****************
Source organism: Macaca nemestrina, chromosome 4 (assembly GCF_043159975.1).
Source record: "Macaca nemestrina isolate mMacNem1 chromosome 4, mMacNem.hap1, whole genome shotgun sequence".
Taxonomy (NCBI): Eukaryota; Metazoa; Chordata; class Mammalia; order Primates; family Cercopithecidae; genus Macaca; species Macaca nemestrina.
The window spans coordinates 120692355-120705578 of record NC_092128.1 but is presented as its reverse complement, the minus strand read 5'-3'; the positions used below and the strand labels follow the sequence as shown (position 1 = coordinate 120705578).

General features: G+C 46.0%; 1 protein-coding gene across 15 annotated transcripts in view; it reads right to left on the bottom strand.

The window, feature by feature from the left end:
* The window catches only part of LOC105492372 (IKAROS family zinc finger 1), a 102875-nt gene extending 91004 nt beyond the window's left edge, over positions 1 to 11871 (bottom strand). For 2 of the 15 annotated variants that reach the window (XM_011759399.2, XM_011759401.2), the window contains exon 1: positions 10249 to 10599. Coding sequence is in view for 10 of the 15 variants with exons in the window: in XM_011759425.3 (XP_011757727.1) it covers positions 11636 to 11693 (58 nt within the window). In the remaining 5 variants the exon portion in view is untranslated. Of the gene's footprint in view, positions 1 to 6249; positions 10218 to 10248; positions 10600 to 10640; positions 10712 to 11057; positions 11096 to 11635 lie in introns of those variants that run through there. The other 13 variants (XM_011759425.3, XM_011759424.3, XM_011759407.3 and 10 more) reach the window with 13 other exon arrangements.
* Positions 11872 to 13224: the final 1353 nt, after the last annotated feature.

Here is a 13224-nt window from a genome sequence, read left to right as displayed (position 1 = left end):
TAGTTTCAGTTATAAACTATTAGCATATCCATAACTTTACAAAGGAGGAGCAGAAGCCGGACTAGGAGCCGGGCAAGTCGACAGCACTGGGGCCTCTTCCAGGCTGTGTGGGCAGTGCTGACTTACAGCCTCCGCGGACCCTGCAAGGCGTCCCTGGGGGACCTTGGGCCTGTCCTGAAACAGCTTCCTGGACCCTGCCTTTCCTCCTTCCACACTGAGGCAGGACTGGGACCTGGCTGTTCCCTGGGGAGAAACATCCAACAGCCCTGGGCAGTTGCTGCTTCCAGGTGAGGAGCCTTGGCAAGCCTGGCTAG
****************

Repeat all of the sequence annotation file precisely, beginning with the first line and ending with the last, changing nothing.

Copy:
Source organism: Macaca nemestrina, chromosome 4 (assembly GCF_043159975.1).
Source record: "Macaca nemestrina isolate mMacNem1 chromosome 4, mMacNem.hap1, whole genome shotgun sequence".
Taxonomy (NCBI): Eukaryota; Metazoa; Chordata; class Mammalia; order Primates; family Cercopithecidae; genus Macaca; species Macaca nemestrina.
The window spans coordinates 120692355-120705578 of record NC_092128.1 but is presented as its reverse complement, the minus strand read 5'-3'; the positions used below and the strand labels follow the sequence as shown (position 1 = coordinate 120705578).

General features: G+C 46.0%; 1 protein-coding gene across 15 annotated transcripts in view; it reads right to left on the bottom strand.

The window, feature by feature from the left end:
* The window catches only part of LOC105492372 (IKAROS family zinc finger 1), a 102875-nt gene extending 91004 nt beyond the window's left edge, over positions 1 to 11871 (bottom strand). For 2 of the 15 annotated variants that reach the window (XM_011759399.2, XM_011759401.2), the window contains exon 1: positions 10249 to 10599. Coding sequence is in view for 10 of the 15 variants with exons in the window: in XM_011759425.3 (XP_011757727.1) it covers positions 11636 to 11693 (58 nt within the window). In the remaining 5 variants the exon portion in view is untranslated. Of the gene's footprint in view, positions 1 to 6249; positions 10218 to 10248; positions 10600 to 10640; positions 10712 to 11057; positions 11096 to 11635 lie in introns of those variants that run through there. The other 13 variants (XM_011759425.3, XM_011759424.3, XM_011759407.3 and 10 more) reach the window with 13 other exon arrangements.
* Positions 11872 to 13224: the final 1353 nt, after the last annotated feature.

Here is a 13224-nt window from a genome sequence, read left to right as displayed (position 1 = left end):
TAGTTTCAGTTATAAACTATTAGCATATCCATAACTTTACAAAGGAGGAGCAGAAGCCGGACTAGGAGCCGGGCAAGTCGACAGCACTGGGGCCTCTTCCAGGCTGTGTGGGCAGTGCTGACTTACAGCCTCCGCGGACCCTGCAAGGCGTCCCTGGGGGACCTTGGGCCTGTCCTGAAACAGCTTCCTGGACCCTGCCTTTCCTCCTTCCACACTGAGGCAGGACTGGGACCTGGCTGTTCCCTGGGGAGAAACATCCAACAGCCCTGGGCAGTTGCTGCTTCCAGGTGAGGAGCCTTGGCAAGCCTGGCTAG